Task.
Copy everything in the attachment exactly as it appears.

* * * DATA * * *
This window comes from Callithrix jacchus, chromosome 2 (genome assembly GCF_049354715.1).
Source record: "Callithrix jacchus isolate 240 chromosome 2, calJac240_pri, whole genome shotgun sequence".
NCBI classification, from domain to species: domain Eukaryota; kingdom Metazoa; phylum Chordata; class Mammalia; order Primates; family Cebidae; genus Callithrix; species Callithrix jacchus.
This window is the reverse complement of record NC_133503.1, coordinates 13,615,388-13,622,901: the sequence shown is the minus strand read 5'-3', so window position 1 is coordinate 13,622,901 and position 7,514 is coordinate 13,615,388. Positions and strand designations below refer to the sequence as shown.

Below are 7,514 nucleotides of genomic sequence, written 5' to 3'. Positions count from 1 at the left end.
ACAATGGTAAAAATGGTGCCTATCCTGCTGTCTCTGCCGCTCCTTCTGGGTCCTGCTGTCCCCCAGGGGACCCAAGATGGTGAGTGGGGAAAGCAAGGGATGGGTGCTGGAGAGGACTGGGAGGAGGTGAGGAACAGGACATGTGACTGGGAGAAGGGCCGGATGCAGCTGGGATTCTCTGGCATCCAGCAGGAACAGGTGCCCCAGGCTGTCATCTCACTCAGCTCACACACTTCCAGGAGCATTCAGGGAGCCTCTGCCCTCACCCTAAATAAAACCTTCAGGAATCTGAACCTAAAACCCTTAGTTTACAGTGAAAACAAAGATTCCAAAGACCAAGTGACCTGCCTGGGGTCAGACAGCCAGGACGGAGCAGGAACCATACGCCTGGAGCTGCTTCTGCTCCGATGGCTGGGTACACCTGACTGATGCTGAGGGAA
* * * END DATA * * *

This window comes from Callithrix jacchus, chromosome 2 (genome assembly GCF_049354715.1).
Source record: "Callithrix jacchus isolate 240 chromosome 2, calJac240_pri, whole genome shotgun sequence".
NCBI classification, from domain to species: domain Eukaryota; kingdom Metazoa; phylum Chordata; class Mammalia; order Primates; family Cebidae; genus Callithrix; species Callithrix jacchus.
This window is the reverse complement of record NC_133503.1, coordinates 13,615,388-13,622,901: the sequence shown is the minus strand read 5'-3', so window position 1 is coordinate 13,622,901 and position 7,514 is coordinate 13,615,388. Positions and strand designations below refer to the sequence as shown.

Below are 7,514 nucleotides of genomic sequence, written 5' to 3'. Positions count from 1 at the left end.
ACAATGGTAAAAATGGTGCCTATCCTGCTGTCTCTGCCGCTCCTTCTGGGTCCTGCTGTCCCCCAGGGGACCCAAGATGGTGAGTGGGGAAAGCAAGGGATGGGTGCTGGAGAGGACTGGGAGGAGGTGAGGAACAGGACATGTGACTGGGAGAAGGGCCGGATGCAGCTGGGATTCTCTGGCATCCAGCAGGAACAGGTGCCCCAGGCTGTCATCTCACTCAGCTCACACACTTCCAGGAGCATTCAGGGAGCCTCTGCCCTCACCCTAAATAAAACCTTCAGGAATCTGAACCTAAAACCCTTAGTTTACAGTGAAAACAAAGATTCCAAAGACCAAGTGACCTGCCTGGGGTCAGACAGCCAGGACGGAGCAGGAACCATACGCCTGGAGCTGCTTCTGCTCCGATGGCTGGGTACACCTGACTGATGCTGAGGGAA